Today is the birthday (1593) of Georges de La Tour, a French Baroque painter, who spent most of his working life in the Duchy of Lorraine, which was temporarily absorbed into France between 1641 and 1648. He painted mostly religious chiaroscuro scenes lit by candlelight. His style is reminiscent of Caravaggio, whose chiaroscuro paintings I particularly like, and try to replicate the feeling sometimes in my photography.
Georges de La Tour was born in the town of Vic-sur-Seille in the diocese of Metz, which was technically part of the Holy Roman Empire, but had been ruled by France since 1552. Baptismal records show that he was the son of Jean de La Tour, a baker, and Sybille de La Tour, née Molian. La Tour’s educational background is unclear, but it is assumed that he traveled either to Italy or the Netherlands early in his career. He may possibly have trained under Jacques Bellange in Nancy, the capital of Lorraine, although their styles are very different. Although his paintings reflect the Baroque naturalism of Caravaggio, the ideas probably reached him through the Dutch Caravaggisti of the Utrecht School and other Northern (French and Dutch) contemporaries.
In 1617 he married Diane Le Nerf, from a minor noble family, and in 1620 he established his studio in her quiet provincial home-town of Lunéville, part of the independent Duchy of Lorraine which was occupied by France, during his lifetime, in the period 1641–1648. He painted mainly religious and some genre scenes. He was given the title “Painter to the King” (of France) in 1638, and he also worked for the dukes of Lorraine in 1623–4, but the local bourgeoisie was his main market. He is not recorded in Lunéville between 1639 and 1642, and may have traveled again at this point. He was involved in a Franciscan-led religious revival in Lorraine, and over the course of his career he moved to painting almost entirely religious subjects, but in treatments with influence from genre painting. The entire de La Tour family died in 1652 in an epidemic in Lunéville.
La Tour is best known for the nocturnal light effects which he developed much further than his artistic predecessors had done, and transferred their use in the genre subjects in the paintings of the Dutch Caravaggisti to religious painting in his. Unlike Caravaggio his religious paintings lack dramatic effects. He painted these in a second phase of his style, perhaps beginning in the 1640s, using chiaroscuro, careful geometrical compositions, and very simplified painting of forms. His work moves during his career towards greater simplicity and stillness—taking from Caravaggio very different qualities than Jusepe de Ribera and his Tenebrist followers did.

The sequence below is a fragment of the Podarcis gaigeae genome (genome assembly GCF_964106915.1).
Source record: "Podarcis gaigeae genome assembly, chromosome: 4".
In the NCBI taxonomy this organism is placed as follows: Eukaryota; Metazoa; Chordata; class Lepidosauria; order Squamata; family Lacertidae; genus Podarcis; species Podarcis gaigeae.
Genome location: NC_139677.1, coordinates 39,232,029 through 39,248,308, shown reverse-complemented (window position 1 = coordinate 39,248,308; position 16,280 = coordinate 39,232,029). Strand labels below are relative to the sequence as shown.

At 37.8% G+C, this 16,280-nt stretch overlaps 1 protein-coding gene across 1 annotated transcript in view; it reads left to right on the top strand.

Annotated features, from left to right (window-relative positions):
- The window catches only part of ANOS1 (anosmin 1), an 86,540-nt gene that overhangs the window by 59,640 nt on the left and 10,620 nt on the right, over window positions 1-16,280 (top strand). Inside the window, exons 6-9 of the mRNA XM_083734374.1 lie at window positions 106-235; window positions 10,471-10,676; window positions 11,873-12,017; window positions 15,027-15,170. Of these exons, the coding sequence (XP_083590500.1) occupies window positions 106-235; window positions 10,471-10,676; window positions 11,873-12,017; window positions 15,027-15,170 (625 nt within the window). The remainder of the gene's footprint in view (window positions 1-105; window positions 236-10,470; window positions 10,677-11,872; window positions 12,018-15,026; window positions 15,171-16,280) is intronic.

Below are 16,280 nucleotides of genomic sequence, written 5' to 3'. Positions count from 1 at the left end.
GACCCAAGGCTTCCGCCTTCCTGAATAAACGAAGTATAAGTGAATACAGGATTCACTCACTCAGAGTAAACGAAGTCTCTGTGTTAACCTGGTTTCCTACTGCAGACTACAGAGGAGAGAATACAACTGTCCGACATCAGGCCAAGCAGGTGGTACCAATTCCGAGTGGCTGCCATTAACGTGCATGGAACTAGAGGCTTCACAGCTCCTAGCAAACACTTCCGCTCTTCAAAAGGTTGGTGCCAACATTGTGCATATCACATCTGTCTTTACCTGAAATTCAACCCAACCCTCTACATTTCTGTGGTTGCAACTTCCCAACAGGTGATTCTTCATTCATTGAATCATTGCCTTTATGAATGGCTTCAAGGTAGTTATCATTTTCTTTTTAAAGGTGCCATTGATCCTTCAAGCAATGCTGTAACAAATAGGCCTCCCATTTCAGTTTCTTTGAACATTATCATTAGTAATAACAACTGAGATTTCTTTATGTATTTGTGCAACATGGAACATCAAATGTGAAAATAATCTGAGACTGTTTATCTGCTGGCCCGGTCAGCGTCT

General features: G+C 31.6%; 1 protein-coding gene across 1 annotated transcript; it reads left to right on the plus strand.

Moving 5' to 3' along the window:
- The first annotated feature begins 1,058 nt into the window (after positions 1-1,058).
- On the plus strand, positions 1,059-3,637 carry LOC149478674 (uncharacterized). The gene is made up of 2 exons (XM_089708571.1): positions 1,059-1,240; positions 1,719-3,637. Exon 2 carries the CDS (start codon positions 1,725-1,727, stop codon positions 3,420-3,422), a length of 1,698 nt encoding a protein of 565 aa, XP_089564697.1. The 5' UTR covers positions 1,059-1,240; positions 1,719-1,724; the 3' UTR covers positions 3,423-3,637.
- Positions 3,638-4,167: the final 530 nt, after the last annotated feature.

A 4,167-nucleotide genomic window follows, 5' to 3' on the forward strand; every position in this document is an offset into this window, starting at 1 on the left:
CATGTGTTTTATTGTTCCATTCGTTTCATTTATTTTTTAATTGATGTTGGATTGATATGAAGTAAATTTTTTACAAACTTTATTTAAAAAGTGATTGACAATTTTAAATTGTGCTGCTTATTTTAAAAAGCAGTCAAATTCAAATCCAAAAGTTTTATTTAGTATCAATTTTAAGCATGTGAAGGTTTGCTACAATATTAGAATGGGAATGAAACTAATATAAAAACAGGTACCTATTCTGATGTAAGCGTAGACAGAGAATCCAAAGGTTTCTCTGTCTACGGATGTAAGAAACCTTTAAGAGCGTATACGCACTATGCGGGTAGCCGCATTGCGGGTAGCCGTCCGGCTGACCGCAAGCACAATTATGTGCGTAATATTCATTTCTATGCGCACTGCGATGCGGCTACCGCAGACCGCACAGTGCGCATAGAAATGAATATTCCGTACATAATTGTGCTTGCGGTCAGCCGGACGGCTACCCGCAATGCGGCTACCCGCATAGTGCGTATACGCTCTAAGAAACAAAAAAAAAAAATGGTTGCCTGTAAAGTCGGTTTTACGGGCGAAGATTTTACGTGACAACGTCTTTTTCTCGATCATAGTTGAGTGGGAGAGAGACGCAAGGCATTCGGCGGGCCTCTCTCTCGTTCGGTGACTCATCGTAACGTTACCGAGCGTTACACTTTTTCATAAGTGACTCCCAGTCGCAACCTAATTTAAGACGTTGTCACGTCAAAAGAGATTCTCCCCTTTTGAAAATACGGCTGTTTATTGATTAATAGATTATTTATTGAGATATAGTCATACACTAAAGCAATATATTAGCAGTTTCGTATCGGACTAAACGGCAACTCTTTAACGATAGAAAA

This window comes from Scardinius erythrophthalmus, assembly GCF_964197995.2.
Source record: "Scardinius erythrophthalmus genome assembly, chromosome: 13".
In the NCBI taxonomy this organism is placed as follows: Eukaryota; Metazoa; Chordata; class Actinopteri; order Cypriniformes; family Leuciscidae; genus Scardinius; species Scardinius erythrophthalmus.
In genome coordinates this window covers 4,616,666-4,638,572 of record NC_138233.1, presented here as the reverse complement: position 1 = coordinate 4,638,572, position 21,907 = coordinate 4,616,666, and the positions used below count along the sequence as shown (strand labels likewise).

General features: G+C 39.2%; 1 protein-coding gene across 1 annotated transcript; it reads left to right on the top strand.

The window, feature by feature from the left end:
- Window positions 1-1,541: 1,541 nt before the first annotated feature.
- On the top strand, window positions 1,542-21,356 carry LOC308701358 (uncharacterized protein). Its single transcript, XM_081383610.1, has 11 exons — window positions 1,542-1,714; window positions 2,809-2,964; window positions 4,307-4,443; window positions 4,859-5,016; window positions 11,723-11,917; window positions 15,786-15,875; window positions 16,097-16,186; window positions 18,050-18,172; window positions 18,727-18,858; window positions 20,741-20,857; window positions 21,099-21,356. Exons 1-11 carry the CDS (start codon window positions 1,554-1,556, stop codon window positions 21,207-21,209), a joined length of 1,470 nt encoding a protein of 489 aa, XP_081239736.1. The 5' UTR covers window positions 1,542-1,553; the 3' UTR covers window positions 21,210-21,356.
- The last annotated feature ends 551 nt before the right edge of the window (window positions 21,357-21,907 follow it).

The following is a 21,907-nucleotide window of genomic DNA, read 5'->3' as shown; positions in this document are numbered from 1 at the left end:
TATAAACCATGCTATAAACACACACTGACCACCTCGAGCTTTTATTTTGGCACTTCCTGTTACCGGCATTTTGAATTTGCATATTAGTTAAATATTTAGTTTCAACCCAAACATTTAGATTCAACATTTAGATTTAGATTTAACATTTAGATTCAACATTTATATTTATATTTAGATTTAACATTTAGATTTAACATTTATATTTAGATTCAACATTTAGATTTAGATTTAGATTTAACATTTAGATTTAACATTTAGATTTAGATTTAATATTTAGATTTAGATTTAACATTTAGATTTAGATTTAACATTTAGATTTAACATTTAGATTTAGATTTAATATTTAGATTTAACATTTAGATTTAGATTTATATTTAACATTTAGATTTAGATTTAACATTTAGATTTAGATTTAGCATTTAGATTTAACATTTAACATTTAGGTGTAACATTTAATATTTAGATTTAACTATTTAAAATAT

He often painted several variations on the same subjects, and his surviving output is relatively small. His son Étienne was his pupil, and distinguishing between their work is difficult. The version of the Education of the Virgin in the Frick Collection in New York is an example, as the Museum itself admits. Another group of paintings (example left), of great skill but claimed to be different in style to those of La Tour, have been attributed to an unknown “Hurdy-gurdy Master”. All show older male figures (one group in Malibu includes a female), mostly solitary, either beggars or saints.
After his death at Lunéville in 1652, La Tour’s work was forgotten until rediscovered by Hermann Voss, a German scholar, in 1915; some of La Tour’s work had in fact been confused with Vermeer, who underwent his own rediscovery in the nineteenth century.
Here is your gallery:
The cooking of Lorraine is akin to neighboring Alsace, and, of course, is well known for quiche Lorraine which I have given a recipe for already. There are also posts with recipes for other Lorraine specialties. Here, instead, is a video focusing on the wine making region of the Moselle valley (with some hokey stuff about Roman times). At around 9:20 is a section on making various kinds of flammkuchen, a Moselle regional specialty.